Abhisit has been called “Thailand’s Obama” by some commentators hopeful that he can unify the country polarized by years of political turmoil and address the nation’s current economic woes.
“The comparison (with Obama) would be very flattering for me,” he said. “But I also share a number of his views and ideals and approaches. I believe in participation of people. I believe in the politics of hope. I believe that you should use your youthful energy to get to work to solving the country’s problems.”
Abhisit said that new, less military-focused strategies would be taken to end the separatist Muslim insurgency in the south, which since 2004 has taken the lives of more than 3,300 people.
“It makes no sense to be running the provinces under continuous application of the emergency decree. At the moment, we have actually also martial law there. We also have the new security law,” he said. “We should be aiming at lifting these special laws.
“We cannot obviously solve this problem in a month or in a year. But we want to see the problem substantially reduced and we are making clear progress, setting clear directions,” he said.
Abhisit said he has asked authorities to investigate recent allegations by Amnesty International and others of widespread use of torture by the military in the south as well as alleged abuse by Thai authorities of illegal migrants from Bangladesh. He pledged that any officials found guilty will be punished in both cases.
A Bangkok-based advocacy group has alleged that the Thai navy last month forced as many as 1,000 migrants - mostly stateless Rohingyas from Bangladesh - back out to sea in rickety boats, where as many as 300 later drowned.
Abhisit said that the U.N. High Commissioner for Refugees would be allowed to have a role in the migrant influx but did not specify whether the agency will be granted access to those still under Thai custody.
“Certainly we cannot allow illegal immigrants to threaten our security and certainly we will respect the principles of human rights and we will try to find that balance,” he said.


UK expat found murdered in Chiang Mai, house looted

CMM reporters
A UK expat resident in Chiang Mai was found dead at his home on the morning of January 22. His throat had been cut, and his home looted. The 54 year old victim, David Crisp, originally from Derby, UK, was well-known in Chiang Mai as a composer and music teacher.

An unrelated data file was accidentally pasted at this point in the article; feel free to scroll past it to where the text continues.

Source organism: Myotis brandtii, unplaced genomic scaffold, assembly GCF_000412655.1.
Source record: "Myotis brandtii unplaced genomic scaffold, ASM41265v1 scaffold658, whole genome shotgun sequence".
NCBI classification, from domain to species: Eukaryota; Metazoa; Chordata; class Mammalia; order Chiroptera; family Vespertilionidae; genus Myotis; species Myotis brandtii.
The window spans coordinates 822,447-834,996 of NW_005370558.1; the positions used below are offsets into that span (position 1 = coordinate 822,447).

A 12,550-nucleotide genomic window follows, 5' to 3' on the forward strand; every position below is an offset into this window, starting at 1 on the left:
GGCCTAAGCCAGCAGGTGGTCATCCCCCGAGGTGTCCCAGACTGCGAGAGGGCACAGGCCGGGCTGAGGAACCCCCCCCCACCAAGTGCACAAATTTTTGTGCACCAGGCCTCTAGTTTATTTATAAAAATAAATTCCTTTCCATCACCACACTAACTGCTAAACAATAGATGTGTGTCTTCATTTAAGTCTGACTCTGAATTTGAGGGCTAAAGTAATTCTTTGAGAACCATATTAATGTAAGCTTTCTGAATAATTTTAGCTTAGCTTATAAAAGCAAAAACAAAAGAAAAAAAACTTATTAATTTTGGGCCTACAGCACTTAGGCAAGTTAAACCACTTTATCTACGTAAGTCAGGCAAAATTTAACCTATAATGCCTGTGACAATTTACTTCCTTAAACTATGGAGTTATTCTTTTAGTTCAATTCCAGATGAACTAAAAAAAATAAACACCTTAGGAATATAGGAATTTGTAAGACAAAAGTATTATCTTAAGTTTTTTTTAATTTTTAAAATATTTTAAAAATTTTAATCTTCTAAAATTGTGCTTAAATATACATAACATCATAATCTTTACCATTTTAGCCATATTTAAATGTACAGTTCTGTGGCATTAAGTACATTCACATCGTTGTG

Police were alerted when neighbours noticed that his car had apparently been abandoned, blocking the road at another gated community in the area. Officers went to the victim’s house, but could get no reply. When they gained entry, they found his body, which had sustained deep cuts to the throat and bruises to the head.
Forensic examination showed that the killing had occurred two days before the body was found. When questioned by police, the gated community’s security guard said that, two days previously, he had noticed two Thai men driving the victim’s Citroen car out through the gate, but had not checked his house.
The murdered man was the leading light, composer and conductor for the recently formed choral group, the Spirit House Singers. Steve Werner, owner of the Spirit House restaurant, praised his musical talent and said that police had spoken with all David’s friends and acquaintances.
“The police left a few hours ago’, he said. “They may already have a suspect. Dave and I have been friends for a long time - I haven’t been able to take it in. I just know he’s gone.”
According to reports, a young man had been staying at the house, but has disappeared and is being sought by police.


David Crisp - an Obituary

David Brown
On Friday January 16, after giving a driving lesson, I dropped in to see David for coffee, a weekly arrangement which gave us a chance to talk and listen to music. David was looking forward to hosting a party the next day and with his usual generosity of spirit and he described his arrangements including cooking and baking. We listened to some of his new musical arrangements which he hoped to include in a future performance.